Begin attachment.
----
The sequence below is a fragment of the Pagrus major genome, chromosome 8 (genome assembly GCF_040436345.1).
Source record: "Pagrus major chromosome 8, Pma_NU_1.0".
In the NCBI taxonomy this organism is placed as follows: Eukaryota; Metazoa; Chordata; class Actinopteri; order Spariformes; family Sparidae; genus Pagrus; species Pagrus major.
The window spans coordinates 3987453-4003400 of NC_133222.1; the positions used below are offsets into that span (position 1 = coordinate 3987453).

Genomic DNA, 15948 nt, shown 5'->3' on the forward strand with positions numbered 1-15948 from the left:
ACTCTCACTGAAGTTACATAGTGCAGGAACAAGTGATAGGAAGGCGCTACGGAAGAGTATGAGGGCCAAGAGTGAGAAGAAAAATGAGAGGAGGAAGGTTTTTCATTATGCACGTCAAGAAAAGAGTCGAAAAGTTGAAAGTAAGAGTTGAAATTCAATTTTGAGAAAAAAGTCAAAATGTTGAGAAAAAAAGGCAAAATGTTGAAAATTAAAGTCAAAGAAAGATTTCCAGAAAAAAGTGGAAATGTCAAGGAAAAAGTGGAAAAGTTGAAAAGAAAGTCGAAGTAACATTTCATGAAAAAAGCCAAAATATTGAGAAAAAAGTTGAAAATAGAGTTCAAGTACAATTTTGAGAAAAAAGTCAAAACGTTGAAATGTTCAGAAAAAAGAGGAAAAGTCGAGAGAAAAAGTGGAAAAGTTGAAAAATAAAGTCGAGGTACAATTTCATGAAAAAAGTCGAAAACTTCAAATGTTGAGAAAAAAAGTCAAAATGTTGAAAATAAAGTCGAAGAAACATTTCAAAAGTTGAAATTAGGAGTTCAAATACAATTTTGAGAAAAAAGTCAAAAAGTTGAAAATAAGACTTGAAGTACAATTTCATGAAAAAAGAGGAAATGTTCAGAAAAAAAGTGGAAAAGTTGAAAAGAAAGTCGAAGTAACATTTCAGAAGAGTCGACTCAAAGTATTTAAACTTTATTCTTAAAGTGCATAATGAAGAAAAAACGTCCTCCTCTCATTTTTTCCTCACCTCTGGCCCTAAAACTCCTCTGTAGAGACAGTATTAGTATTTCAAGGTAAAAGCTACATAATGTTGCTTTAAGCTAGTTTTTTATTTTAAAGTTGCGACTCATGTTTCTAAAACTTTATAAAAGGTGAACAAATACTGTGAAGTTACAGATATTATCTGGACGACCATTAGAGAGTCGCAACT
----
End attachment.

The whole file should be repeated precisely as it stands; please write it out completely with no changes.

The sequence below is a fragment of the Pagrus major genome, chromosome 8 (genome assembly GCF_040436345.1).
Source record: "Pagrus major chromosome 8, Pma_NU_1.0".
In the NCBI taxonomy this organism is placed as follows: Eukaryota; Metazoa; Chordata; class Actinopteri; order Spariformes; family Sparidae; genus Pagrus; species Pagrus major.
The window spans coordinates 3987453-4003400 of NC_133222.1; the positions used below are offsets into that span (position 1 = coordinate 3987453).

Genomic DNA, 15948 nt, shown 5'->3' on the forward strand with positions numbered 1-15948 from the left:
ACTCTCACTGAAGTTACATAGTGCAGGAACAAGTGATAGGAAGGCGCTACGGAAGAGTATGAGGGCCAAGAGTGAGAAGAAAAATGAGAGGAGGAAGGTTTTTCATTATGCACGTCAAGAAAAGAGTCGAAAAGTTGAAAGTAAGAGTTGAAATTCAATTTTGAGAAAAAAGTCAAAATGTTGAGAAAAAAAGGCAAAATGTTGAAAATTAAAGTCAAAGAAAGATTTCCAGAAAAAAGTGGAAATGTCAAGGAAAAAGTGGAAAAGTTGAAAAGAAAGTCGAAGTAACATTTCATGAAAAAAGCCAAAATATTGAGAAAAAAGTTGAAAATAGAGTTCAAGTACAATTTTGAGAAAAAAGTCAAAACGTTGAAATGTTCAGAAAAAAGAGGAAAAGTCGAGAGAAAAAGTGGAAAAGTTGAAAAATAAAGTCGAGGTACAATTTCATGAAAAAAGTCGAAAACTTCAAATGTTGAGAAAAAAAGTCAAAATGTTGAAAATAAAGTCGAAGAAACATTTCAAAAGTTGAAATTAGGAGTTCAAATACAATTTTGAGAAAAAAGTCAAAAAGTTGAAAATAAGACTTGAAGTACAATTTCATGAAAAAAGAGGAAATGTTCAGAAAAAAAGTGGAAAAGTTGAAAAGAAAGTCGAAGTAACATTTCAGAAGAGTCGACTCAAAGTATTTAAACTTTATTCTTAAAGTGCATAATGAAGAAAAAACGTCCTCCTCTCATTTTTTCCTCACCTCTGGCCCTAAAACTCCTCTGTAGAGACAGTATTAGTATTTCAAGGTAAAAGCTACATAATGTTGCTTTAAGCTAGTTTTTTATTTTAAAGTTGCGACTCATGTTTCTAAAACTTTATAAAAGGTGAACAAATACTGTGAAGTTACAGATATTATCTGGACGACCATTAGAGAGTCGCAACT